This optional tag is generally used to distinguish between different variations of an ad or link. For example you could have two ad banners running on a website, one with an image of a cat and another with the dog. Using the utm_content tag you can see which ad variation works best for you.
UTM Tags The Bigger Picture
As an example, let’s look at a Christmas Promotional campaign targeting bicycle sales. The campaign utilises 3 channels over 5 different sites and mailers to increase sales. The diagram below shows how the structure of this campaign’s tags fit together. For all links the campaign tag will be the same, the medium tag however will be one of the three channels used. The only unique tag will be the source which indicates where the link is located. With a structure like this you can easily view the return of your campaign, as well as drill down to see which channels and sites/mailers gave you the most return within the campaign.
REMEMBER all campaign tags are CasE SensiTive eg: tag ≠TAG
Automatic UTM Tagging
Unfortunately tagging often has to be done manually, there are two big exceptions though: Google Adwords and Email. Since Adwords can be integrated with Google Analytics it’s no surprise that Adwords has the function for Auto Tagging to track your campaigns. A little less known fact is that most Email Service Providers offer the functionality to also auto tag all links in your emails. That said you should always check the tools you are currently using if they do offer auto tagging. Also make sure the automatic tagging is working in the most optimal format for you.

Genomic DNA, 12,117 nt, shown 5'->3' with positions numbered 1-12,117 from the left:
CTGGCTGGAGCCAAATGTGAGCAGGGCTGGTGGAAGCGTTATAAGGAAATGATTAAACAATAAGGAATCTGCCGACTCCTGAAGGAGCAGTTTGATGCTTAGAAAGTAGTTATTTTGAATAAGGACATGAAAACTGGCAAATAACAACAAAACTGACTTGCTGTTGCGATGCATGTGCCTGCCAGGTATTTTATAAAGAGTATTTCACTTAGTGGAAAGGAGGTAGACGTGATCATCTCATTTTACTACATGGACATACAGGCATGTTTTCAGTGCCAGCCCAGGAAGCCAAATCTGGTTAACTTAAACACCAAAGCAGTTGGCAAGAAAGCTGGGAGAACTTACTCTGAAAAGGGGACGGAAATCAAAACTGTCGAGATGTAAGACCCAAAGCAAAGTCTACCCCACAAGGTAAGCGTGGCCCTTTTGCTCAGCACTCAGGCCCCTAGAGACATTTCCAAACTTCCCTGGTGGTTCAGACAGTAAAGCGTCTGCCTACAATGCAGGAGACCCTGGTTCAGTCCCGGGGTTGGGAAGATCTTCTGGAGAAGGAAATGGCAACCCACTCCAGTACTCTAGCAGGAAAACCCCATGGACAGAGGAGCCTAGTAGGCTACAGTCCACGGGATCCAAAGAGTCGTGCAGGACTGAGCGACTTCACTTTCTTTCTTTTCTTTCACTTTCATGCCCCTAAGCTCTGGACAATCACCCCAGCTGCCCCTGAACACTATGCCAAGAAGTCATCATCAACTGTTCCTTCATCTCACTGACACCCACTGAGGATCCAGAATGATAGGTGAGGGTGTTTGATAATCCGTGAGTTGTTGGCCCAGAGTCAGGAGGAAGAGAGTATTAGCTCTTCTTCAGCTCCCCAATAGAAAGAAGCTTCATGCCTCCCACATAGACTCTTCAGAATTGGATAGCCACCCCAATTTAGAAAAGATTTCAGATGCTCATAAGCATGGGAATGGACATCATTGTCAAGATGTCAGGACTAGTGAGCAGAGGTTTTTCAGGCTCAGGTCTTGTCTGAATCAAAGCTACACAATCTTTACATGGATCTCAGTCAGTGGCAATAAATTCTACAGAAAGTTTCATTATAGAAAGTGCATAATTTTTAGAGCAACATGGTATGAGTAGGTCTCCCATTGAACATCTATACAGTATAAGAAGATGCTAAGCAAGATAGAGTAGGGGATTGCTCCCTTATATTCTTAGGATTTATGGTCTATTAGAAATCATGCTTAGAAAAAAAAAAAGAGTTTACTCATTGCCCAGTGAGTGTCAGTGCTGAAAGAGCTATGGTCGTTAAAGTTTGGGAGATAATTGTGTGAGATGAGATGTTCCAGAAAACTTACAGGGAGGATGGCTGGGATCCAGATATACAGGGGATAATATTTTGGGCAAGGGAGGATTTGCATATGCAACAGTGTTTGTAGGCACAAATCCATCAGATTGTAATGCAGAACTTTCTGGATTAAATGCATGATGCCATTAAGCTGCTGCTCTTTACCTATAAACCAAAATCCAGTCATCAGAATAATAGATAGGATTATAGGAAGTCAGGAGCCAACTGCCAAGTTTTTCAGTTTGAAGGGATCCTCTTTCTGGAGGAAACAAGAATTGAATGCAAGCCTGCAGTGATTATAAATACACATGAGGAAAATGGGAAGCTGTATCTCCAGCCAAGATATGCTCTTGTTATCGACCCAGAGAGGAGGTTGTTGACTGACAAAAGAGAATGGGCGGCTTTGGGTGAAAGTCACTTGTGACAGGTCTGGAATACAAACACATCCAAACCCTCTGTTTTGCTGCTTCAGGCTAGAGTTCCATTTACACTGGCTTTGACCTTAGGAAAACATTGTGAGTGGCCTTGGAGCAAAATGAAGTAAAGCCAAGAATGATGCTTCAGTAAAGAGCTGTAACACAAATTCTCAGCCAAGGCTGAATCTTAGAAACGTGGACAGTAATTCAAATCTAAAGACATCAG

Our Gift To You: Bulk UTM Tagging Tool
Google’s URL builder is definitely useful, but only doing one tag at a time can be a bit of a drag. So to help you tag and manage your campaigns more efficiently we have created a special Bulk URL Tagging Excel sheet for free download. All you have to do is paste in the required parameters into the sheet and your tagged link will be generated. You will find two sheets in the workbook, for simplicity the first sheet only covers the 3 required tags, but if you want to include the optional utm_term and utm_content tags you can find these options on the second sheet.
*This workbook has been extensively tested but the responsibility to make sure the built links work rests on the user. If you do however find any fault with the workbook, please let us know.
SMART Tip: UTM Tags and Link Shorteners
With all these tags, you find that your links are getting a bit too long for your liking. This is particularly relevant for social media sharing especially with services like Twitter. Good news though, if you do use a link shortener your tags will be still be preserved when the visitor is directed to your site.
That’s all for this post, stay tuned for the next post where we look at some more advanced methods for tracking offline campaigns and overriding conversion attribution settings.